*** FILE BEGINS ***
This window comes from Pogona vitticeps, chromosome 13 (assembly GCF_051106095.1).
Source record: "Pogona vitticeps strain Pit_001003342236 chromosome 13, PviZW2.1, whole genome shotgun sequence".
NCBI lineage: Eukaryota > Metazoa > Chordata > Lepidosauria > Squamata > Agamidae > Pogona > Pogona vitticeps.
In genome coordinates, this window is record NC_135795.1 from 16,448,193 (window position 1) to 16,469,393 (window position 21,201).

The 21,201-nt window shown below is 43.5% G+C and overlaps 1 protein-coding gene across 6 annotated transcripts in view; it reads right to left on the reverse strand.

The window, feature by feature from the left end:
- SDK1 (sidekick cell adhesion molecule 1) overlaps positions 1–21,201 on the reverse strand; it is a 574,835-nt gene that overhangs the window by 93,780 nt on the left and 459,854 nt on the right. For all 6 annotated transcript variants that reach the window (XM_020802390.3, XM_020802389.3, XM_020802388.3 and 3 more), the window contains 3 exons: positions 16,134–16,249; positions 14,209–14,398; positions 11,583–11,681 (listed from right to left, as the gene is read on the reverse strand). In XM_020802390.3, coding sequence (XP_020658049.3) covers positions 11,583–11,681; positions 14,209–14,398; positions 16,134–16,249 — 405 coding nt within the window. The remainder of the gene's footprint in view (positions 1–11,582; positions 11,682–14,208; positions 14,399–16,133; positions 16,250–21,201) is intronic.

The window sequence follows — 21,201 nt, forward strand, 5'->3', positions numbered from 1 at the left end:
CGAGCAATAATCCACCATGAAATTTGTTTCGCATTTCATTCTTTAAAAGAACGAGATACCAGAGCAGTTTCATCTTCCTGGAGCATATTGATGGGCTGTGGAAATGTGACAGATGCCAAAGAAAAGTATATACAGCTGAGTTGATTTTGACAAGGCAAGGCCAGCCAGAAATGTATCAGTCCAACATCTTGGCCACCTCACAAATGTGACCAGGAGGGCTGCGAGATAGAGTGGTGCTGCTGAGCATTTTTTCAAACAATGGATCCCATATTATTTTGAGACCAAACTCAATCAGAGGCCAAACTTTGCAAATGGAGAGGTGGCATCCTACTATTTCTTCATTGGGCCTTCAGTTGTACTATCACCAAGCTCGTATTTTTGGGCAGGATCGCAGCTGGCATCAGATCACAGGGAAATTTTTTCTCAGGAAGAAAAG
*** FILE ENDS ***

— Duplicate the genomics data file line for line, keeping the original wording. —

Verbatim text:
This window comes from Pogona vitticeps, chromosome 13 (assembly GCF_051106095.1).
Source record: "Pogona vitticeps strain Pit_001003342236 chromosome 13, PviZW2.1, whole genome shotgun sequence".
NCBI lineage: Eukaryota > Metazoa > Chordata > Lepidosauria > Squamata > Agamidae > Pogona > Pogona vitticeps.
In genome coordinates, this window is record NC_135795.1 from 16,448,193 (window position 1) to 16,469,393 (window position 21,201).

The 21,201-nt window shown below is 43.5% G+C and overlaps 1 protein-coding gene across 6 annotated transcripts in view; it reads right to left on the reverse strand.

The window, feature by feature from the left end:
- SDK1 (sidekick cell adhesion molecule 1) overlaps positions 1–21,201 on the reverse strand; it is a 574,835-nt gene that overhangs the window by 93,780 nt on the left and 459,854 nt on the right. For all 6 annotated transcript variants that reach the window (XM_020802390.3, XM_020802389.3, XM_020802388.3 and 3 more), the window contains 3 exons: positions 16,134–16,249; positions 14,209–14,398; positions 11,583–11,681 (listed from right to left, as the gene is read on the reverse strand). In XM_020802390.3, coding sequence (XP_020658049.3) covers positions 11,583–11,681; positions 14,209–14,398; positions 16,134–16,249 — 405 coding nt within the window. The remainder of the gene's footprint in view (positions 1–11,582; positions 11,682–14,208; positions 14,399–16,133; positions 16,250–21,201) is intronic.

The window sequence follows — 21,201 nt, forward strand, 5'->3', positions numbered from 1 at the left end:
CGAGCAATAATCCACCATGAAATTTGTTTCGCATTTCATTCTTTAAAAGAACGAGATACCAGAGCAGTTTCATCTTCCTGGAGCATATTGATGGGCTGTGGAAATGTGACAGATGCCAAAGAAAAGTATATACAGCTGAGTTGATTTTGACAAGGCAAGGCCAGCCAGAAATGTATCAGTCCAACATCTTGGCCACCTCACAAATGTGACCAGGAGGGCTGCGAGATAGAGTGGTGCTGCTGAGCATTTTTTCAAACAATGGATCCCATATTATTTTGAGACCAAACTCAATCAGAGGCCAAACTTTGCAAATGGAGAGGTGGCATCCTACTATTTCTTCATTGGGCCTTCAGTTGTACTATCACCAAGCTCGTATTTTTGGGCAGGATCGCAGCTGGCATCAGATCACAGGGAAATTTTTTCTCAGGAAGAAAAG